Analysis: David Freese has sacrificed most of his power for a new approach focusing on getting on-base at a higher clip, which has its pros and cons.
The Pirates have gone toward an on-base heavy approach in recent years and they have fallen behind in terms of isolated power (slugging percentage-batting average) and home run rate, especially as home runs keep increasing at such a high rate. From 2012-14 the Pirates were better than the league average non pitchers, but in 2015 that changed, and that gap has increased without the power bats of Pedro Alvarez (non tendered after 2015) and Jung Ho Kang (visa issues). They did have some surprise power last year in Sean Rodriguez and Gregory Polanco, but the rest of the players were either the same as they have been, or a tad worse. Here is the breakdown of that:
One of the players who was essentially the same was David Freese, who hit 13 home runs after a 2014 of 10 and a 2015 of 14. He also had an ISO of .142 after seasons of .123 and .163, so Freese performed essentially in between his 2014 and 2015 seasons, and about where his career is.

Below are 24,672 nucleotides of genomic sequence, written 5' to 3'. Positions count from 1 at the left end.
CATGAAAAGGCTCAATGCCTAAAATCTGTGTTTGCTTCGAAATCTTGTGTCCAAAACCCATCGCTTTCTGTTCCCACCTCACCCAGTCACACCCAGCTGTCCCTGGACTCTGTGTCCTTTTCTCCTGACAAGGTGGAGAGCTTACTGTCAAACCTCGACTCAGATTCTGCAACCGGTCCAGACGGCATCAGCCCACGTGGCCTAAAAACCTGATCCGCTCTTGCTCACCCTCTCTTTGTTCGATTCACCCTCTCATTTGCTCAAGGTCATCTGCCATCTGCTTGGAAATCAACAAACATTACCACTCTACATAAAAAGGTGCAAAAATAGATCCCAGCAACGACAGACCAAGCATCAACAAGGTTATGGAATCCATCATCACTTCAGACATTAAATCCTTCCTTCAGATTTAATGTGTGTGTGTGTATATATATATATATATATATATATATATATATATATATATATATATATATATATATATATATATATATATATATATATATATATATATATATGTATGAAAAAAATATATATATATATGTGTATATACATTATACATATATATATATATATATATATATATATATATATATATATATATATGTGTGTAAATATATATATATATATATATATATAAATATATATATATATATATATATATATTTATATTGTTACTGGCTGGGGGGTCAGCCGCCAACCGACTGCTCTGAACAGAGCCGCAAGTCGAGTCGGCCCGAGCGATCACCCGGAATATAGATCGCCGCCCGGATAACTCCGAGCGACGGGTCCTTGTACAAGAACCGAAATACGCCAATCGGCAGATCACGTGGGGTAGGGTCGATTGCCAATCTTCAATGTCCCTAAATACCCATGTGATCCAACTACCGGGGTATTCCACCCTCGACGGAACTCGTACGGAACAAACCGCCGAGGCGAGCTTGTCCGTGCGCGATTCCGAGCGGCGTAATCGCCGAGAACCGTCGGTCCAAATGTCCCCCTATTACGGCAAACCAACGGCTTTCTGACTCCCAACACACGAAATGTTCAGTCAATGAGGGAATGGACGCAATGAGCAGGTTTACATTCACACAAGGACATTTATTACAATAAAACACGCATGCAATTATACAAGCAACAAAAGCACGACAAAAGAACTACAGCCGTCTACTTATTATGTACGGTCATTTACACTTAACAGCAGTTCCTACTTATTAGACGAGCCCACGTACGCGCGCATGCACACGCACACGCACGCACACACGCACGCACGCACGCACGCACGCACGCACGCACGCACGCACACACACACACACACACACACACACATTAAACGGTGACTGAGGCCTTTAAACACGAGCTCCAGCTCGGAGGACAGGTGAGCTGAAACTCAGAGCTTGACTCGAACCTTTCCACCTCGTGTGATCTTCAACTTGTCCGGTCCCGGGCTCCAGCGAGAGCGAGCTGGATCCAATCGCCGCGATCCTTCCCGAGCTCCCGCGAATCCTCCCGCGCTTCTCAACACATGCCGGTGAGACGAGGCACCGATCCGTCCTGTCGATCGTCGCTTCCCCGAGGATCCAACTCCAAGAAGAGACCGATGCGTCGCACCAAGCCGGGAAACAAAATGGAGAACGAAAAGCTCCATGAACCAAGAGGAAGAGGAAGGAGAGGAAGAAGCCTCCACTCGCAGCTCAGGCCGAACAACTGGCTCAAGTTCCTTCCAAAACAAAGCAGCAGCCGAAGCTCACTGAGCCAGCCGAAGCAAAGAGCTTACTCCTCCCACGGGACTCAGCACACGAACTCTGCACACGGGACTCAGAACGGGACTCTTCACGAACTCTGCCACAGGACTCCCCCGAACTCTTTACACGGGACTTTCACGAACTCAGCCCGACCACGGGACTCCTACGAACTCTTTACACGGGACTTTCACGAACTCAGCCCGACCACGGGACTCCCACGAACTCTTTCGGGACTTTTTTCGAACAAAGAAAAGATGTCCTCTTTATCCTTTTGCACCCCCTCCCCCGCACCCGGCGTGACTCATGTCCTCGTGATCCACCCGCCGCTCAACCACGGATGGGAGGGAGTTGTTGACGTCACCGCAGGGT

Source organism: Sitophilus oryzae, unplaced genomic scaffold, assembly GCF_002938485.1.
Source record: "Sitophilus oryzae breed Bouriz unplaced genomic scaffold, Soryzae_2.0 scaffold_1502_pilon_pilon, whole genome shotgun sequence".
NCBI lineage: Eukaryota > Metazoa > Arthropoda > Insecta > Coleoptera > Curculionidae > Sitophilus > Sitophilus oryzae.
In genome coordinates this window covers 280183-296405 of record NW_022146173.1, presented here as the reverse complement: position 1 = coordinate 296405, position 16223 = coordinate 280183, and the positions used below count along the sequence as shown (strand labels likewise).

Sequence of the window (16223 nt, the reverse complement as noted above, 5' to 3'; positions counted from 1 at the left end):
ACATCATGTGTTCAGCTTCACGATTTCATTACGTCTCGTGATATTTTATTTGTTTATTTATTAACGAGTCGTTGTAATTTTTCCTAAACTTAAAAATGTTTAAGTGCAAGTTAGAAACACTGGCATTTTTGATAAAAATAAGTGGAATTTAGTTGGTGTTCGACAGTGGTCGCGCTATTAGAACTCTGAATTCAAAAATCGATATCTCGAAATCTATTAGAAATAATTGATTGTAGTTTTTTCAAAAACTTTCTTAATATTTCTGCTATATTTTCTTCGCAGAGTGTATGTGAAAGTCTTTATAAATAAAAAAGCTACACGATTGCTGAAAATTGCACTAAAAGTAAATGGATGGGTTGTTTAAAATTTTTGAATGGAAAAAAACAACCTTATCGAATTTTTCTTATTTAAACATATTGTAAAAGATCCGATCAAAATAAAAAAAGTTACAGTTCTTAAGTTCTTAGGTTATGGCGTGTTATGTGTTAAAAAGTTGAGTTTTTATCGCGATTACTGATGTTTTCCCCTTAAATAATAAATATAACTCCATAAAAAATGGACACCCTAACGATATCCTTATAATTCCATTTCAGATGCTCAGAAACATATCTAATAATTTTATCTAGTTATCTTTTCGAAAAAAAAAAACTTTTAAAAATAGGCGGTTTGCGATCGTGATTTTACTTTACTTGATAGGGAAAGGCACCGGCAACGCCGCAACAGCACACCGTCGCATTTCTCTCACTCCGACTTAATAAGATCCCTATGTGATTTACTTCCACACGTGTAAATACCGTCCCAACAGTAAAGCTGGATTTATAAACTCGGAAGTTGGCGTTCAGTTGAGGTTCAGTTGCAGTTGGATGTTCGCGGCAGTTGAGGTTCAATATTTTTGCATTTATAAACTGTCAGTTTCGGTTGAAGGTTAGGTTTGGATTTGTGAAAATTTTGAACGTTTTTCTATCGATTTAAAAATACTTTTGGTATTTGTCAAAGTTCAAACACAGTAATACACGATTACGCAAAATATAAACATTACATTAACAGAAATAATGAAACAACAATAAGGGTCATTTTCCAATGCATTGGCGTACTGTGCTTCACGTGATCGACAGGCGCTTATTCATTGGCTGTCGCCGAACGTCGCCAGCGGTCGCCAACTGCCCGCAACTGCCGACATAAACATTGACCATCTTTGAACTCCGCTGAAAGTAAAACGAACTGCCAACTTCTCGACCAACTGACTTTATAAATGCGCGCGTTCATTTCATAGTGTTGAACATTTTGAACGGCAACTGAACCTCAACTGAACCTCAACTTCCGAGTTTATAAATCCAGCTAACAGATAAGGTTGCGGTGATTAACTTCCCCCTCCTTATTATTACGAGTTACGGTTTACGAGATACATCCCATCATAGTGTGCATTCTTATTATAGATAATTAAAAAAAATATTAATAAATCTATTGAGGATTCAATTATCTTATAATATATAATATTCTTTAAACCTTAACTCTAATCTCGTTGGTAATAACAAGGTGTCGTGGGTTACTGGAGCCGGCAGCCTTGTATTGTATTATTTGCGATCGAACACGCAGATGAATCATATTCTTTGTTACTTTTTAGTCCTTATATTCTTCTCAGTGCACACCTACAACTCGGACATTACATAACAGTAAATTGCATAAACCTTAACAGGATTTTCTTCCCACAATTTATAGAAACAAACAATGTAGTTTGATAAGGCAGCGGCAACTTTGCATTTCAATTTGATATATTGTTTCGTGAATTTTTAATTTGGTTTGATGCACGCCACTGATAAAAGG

This season, though, Freese has seen a major decrease in power. His home run rate has gone from 2.6 percent in 2016 to 2.3 percent in 2017, and this is in a league in which the league non pitcher home run rate has gone from 3.1 percent to 3.4 percent. Freese was never a major power threat, but he’s even less of one now compared to last year with an increase league wide in power. His current .118 isolated power is the lowest he has had since 2010, when he played 70 games.
A decrease in power would be a huge negative if everything remained equal, but it hasn’t. Freese has seen his walk rate climb from 9.1 percent last season to 13.8 percent this season, and he has decreased his strikeout rate from 28.9 percent to 20.1 percent. Freese has been able to do this by swinging at pitches outside of the zone 24.8 percent of the time, his lowest since 2010, and having…